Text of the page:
Rajkumar Vasudeva Raju, Zachary Pitkow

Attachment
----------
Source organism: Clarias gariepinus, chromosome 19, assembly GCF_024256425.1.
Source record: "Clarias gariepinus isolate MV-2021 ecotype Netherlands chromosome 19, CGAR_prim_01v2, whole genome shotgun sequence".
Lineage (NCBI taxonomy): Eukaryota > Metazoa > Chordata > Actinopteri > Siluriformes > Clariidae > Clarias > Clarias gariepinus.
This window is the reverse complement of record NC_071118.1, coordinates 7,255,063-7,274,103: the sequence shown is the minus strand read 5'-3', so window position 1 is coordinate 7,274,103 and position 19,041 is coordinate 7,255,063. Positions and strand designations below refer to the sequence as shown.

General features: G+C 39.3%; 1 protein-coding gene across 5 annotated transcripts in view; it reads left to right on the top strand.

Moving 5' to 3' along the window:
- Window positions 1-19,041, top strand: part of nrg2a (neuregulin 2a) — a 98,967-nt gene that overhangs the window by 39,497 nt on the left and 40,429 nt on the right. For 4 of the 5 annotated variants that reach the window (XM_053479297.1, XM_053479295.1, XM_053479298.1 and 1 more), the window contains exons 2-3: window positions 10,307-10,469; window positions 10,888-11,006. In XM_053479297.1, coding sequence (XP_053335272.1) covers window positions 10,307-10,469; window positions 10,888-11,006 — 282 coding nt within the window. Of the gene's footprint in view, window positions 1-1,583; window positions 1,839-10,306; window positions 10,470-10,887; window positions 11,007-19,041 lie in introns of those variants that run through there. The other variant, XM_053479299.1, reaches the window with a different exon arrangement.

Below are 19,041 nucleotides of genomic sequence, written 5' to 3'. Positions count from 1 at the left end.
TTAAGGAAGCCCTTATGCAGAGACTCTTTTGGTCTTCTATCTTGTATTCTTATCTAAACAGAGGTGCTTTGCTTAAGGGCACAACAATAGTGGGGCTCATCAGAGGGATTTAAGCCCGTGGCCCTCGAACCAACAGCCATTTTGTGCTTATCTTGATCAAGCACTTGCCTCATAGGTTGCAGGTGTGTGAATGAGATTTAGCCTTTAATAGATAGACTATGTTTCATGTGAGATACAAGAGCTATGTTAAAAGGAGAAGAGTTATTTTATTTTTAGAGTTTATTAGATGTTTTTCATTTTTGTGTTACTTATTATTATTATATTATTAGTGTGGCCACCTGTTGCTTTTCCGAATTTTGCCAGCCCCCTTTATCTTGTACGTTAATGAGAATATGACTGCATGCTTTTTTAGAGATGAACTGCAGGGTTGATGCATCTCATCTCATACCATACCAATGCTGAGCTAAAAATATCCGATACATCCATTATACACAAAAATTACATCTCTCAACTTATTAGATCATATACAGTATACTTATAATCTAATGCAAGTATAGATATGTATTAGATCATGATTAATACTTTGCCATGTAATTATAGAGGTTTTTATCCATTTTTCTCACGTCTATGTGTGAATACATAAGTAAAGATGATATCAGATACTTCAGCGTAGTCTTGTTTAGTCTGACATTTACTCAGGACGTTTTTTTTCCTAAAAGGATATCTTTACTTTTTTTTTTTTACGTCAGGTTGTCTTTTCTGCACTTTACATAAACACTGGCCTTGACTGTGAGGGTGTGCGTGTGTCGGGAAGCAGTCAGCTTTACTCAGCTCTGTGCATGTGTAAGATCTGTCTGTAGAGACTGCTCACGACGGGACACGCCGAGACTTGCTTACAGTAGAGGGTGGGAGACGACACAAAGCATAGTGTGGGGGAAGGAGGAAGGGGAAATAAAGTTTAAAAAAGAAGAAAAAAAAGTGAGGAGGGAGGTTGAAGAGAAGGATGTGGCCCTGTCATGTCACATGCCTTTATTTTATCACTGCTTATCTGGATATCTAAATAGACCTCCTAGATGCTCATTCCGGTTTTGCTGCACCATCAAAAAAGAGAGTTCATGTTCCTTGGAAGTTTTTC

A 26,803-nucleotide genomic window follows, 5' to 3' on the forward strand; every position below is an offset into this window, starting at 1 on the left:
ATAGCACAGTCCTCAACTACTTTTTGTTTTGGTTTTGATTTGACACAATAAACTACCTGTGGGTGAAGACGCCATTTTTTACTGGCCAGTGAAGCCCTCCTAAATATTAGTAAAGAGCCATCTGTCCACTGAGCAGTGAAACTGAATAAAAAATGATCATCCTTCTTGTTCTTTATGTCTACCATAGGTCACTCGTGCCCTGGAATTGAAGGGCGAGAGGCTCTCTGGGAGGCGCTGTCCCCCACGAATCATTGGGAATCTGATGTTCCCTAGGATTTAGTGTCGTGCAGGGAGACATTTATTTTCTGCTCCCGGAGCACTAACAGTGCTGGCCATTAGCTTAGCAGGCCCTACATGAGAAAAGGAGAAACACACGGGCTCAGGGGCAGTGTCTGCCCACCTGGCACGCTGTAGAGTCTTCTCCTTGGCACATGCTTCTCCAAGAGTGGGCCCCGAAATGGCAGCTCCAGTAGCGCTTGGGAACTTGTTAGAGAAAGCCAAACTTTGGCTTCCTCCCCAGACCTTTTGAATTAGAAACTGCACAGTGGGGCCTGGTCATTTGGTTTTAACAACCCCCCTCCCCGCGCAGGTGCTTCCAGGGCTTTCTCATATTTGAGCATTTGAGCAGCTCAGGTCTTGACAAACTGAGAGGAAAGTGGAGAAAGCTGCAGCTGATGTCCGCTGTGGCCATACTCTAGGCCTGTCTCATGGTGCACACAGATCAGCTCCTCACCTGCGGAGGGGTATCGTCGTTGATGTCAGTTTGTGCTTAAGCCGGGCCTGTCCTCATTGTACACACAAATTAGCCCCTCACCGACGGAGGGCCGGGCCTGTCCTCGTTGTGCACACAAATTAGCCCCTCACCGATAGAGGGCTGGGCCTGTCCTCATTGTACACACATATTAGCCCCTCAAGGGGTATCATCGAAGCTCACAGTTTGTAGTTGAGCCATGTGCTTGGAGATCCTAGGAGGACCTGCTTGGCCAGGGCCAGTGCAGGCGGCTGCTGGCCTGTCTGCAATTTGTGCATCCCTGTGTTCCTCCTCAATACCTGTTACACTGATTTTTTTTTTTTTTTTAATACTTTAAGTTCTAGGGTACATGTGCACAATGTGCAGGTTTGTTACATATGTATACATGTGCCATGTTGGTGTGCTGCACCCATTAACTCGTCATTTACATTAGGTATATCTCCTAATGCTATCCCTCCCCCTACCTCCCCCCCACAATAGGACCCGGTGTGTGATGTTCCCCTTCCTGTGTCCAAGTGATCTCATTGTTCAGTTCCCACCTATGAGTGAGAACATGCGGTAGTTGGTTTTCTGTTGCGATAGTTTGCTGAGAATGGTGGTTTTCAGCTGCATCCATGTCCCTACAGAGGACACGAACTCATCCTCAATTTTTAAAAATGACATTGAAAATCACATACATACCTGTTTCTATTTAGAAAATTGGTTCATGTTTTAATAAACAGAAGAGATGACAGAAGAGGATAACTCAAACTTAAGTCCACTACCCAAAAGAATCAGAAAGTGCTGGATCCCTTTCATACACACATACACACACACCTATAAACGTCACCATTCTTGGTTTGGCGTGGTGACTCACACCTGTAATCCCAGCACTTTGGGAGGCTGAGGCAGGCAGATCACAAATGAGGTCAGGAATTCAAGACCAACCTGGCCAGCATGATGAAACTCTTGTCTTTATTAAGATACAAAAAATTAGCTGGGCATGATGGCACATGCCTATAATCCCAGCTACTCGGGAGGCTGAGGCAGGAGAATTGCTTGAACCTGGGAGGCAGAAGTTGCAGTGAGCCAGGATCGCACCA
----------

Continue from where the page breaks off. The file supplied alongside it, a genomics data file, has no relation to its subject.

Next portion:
Behavioral experiments on humans and animals suggest that the brain performs probabilistic inference to interpret its environment. Here we present a new general-purpose, biologically-plausible neural implementation of approximate inference. The neural network represents uncertainty using Probabilistic Population Codes (PPCs), which are distributed neural representations that naturally encode probability distributions, and support marginalization and evidence integration in a biologically-plausible manner. By connecting multiple PPCs together as a probabilistic graphical model, we represent multivariate probability distributions. Approximate inference in graphical models can be accomplished by message-passing algorithms that disseminate local information throughout the graph. An attractive and often accurate example of such an algorithm is Loopy Belief Propagation (LBP), which uses local marginalization and evidence integration operations to perform approximate inference efficiently even for complex models. Unfortunately, a subtle feature of LBP renders it neurally implausible. However, LBP can be elegantly reformulated as a sequence of Tree-based Reparameterizations (TRP) of the graphical model. We re-express the TRP updates as a nonlinear dynamical system with both fast and slow timescales, and show that this produces a neurally plausible solution. By combining all of these ideas, we show that a network of PPCs can represent multivariate probability distributions and implement the TRP updates to perform probabilistic inference. Simulations with Gaussian graphical models demonstrate that the neural network inference quality is comparable to the direct evaluation of LBP and robust to noise, and thus provides a promising mechanism for general probabilistic inference in the population codes of the brain.